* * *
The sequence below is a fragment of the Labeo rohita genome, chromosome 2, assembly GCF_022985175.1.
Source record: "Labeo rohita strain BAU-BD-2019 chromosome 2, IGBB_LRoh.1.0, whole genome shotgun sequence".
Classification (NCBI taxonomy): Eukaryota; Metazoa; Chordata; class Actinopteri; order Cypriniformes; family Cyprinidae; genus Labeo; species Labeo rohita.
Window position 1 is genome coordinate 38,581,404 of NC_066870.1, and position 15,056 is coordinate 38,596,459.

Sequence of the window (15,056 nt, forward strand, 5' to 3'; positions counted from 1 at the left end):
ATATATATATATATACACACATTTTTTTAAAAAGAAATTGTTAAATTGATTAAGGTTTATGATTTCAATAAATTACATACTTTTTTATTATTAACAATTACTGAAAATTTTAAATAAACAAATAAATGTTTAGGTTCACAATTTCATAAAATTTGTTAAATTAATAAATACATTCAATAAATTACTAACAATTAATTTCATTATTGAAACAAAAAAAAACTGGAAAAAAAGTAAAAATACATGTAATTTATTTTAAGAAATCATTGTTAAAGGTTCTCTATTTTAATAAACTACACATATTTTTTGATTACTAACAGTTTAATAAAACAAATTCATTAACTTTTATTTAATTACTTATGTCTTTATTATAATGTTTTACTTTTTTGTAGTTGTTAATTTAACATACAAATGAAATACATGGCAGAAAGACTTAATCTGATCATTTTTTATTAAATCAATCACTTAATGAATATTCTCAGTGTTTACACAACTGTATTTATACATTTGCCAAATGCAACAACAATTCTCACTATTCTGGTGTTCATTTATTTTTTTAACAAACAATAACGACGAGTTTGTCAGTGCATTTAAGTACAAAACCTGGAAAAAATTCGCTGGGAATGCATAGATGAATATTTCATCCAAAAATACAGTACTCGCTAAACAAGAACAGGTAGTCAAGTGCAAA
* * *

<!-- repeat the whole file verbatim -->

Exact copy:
The sequence below is a fragment of the Labeo rohita genome, chromosome 2, assembly GCF_022985175.1.
Source record: "Labeo rohita strain BAU-BD-2019 chromosome 2, IGBB_LRoh.1.0, whole genome shotgun sequence".
Classification (NCBI taxonomy): Eukaryota; Metazoa; Chordata; class Actinopteri; order Cypriniformes; family Cyprinidae; genus Labeo; species Labeo rohita.
Window position 1 is genome coordinate 38,581,404 of NC_066870.1, and position 15,056 is coordinate 38,596,459.

Sequence of the window (15,056 nt, forward strand, 5' to 3'; positions counted from 1 at the left end):
ATATATATATATATACACACATTTTTTTAAAAAGAAATTGTTAAATTGATTAAGGTTTATGATTTCAATAAATTACATACTTTTTTATTATTAACAATTACTGAAAATTTTAAATAAACAAATAAATGTTTAGGTTCACAATTTCATAAAATTTGTTAAATTAATAAATACATTCAATAAATTACTAACAATTAATTTCATTATTGAAACAAAAAAAAACTGGAAAAAAAGTAAAAATACATGTAATTTATTTTAAGAAATCATTGTTAAAGGTTCTCTATTTTAATAAACTACACATATTTTTTGATTACTAACAGTTTAATAAAACAAATTCATTAACTTTTATTTAATTACTTATGTCTTTATTATAATGTTTTACTTTTTTGTAGTTGTTAATTTAACATACAAATGAAATACATGGCAGAAAGACTTAATCTGATCATTTTTTATTAAATCAATCACTTAATGAATATTCTCAGTGTTTACACAACTGTATTTATACATTTGCCAAATGCAACAACAATTCTCACTATTCTGGTGTTCATTTATTTTTTTAACAAACAATAACGACGAGTTTGTCAGTGCATTTAAGTACAAAACCTGGAAAAAATTCGCTGGGAATGCATAGATGAATATTTCATCCAAAAATACAGTACTCGCTAAACAAGAACAGGTAGTCAAGTGCAAA